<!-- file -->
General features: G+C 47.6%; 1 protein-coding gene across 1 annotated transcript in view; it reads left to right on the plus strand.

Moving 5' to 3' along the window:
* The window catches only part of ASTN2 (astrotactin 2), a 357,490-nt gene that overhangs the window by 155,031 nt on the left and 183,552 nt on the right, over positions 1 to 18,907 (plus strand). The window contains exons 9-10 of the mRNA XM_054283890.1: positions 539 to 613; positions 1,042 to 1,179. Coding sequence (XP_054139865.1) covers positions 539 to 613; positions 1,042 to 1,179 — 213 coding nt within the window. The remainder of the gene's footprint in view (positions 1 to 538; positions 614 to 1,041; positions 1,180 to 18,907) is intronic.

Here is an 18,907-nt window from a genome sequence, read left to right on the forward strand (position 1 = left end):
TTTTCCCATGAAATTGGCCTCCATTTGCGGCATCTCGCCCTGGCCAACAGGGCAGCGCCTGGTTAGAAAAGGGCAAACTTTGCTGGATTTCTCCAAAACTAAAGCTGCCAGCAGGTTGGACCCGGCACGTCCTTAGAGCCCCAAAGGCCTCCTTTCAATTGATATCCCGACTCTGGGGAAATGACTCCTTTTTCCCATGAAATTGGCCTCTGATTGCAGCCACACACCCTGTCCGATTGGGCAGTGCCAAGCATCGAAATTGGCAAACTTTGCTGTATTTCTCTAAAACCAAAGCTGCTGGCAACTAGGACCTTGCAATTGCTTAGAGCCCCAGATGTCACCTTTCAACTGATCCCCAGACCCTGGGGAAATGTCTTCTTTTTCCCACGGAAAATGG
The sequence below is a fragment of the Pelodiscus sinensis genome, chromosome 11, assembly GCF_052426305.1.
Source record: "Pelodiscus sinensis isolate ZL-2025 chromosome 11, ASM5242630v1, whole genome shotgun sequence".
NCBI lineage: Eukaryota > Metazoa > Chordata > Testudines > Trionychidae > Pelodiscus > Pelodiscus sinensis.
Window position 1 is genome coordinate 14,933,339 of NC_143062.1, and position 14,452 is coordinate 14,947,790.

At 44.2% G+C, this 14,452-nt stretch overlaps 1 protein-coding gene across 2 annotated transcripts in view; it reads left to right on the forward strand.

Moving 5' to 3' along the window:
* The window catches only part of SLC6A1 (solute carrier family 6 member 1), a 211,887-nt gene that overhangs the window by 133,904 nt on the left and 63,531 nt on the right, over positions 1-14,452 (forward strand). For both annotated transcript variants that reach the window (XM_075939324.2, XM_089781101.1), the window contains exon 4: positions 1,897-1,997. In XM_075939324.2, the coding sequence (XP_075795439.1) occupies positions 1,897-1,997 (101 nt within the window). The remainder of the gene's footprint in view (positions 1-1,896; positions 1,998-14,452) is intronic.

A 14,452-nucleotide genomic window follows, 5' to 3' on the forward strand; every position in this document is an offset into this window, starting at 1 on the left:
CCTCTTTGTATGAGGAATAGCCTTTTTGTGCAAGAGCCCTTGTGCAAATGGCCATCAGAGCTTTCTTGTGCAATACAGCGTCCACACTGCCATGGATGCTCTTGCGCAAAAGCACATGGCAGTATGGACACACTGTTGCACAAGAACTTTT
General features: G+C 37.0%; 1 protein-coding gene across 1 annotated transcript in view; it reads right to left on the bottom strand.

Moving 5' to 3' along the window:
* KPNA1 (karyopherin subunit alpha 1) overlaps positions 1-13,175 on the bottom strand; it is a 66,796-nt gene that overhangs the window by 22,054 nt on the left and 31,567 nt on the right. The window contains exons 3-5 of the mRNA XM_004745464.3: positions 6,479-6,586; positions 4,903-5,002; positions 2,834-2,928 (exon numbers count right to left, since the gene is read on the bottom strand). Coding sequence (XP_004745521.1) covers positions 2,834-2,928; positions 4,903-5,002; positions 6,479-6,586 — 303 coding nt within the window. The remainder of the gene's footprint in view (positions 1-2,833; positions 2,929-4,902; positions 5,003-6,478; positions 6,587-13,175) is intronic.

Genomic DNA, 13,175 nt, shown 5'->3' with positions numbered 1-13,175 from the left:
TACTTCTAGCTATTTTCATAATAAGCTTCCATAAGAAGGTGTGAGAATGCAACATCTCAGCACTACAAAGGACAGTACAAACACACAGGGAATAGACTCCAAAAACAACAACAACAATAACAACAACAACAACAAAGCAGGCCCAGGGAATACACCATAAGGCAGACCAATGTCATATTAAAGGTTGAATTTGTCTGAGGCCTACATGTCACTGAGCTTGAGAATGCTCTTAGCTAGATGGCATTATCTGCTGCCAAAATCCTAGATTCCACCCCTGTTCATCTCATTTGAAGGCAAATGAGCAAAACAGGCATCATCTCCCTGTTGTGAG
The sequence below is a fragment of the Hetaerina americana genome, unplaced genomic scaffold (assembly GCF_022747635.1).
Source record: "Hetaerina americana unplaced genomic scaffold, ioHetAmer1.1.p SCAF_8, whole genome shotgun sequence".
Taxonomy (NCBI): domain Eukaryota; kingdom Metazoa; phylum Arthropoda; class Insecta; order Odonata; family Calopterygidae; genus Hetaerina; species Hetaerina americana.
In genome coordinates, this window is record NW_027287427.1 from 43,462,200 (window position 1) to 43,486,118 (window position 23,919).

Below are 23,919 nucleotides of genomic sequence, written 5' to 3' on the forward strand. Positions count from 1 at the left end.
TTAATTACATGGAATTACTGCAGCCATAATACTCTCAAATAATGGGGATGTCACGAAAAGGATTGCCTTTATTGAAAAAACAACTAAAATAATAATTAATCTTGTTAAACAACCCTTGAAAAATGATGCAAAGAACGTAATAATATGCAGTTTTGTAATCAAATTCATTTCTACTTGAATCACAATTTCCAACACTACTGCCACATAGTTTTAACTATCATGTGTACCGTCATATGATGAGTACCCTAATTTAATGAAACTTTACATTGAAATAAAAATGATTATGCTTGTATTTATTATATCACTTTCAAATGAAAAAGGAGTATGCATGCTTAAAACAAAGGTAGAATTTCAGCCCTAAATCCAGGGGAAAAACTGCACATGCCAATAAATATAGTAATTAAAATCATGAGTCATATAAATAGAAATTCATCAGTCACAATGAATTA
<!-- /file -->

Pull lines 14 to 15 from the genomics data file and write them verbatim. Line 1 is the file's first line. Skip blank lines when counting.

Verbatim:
CCTCTTTGTATGAGGAATAGCCTTTTTGTGCAAGAGCCCTTGTGCAAATGGCCATCAGAGCTTTCTTGTGCAATACAGCGTCCACACTGCCATGGATGCTCTTGCGCAAAAGCACATGGCAGTATGGACACACTGTTGCACAAGAACTTTT
General features: G+C 37.0%; 1 protein-coding gene across 1 annotated transcript in view; it reads right to left on the bottom strand.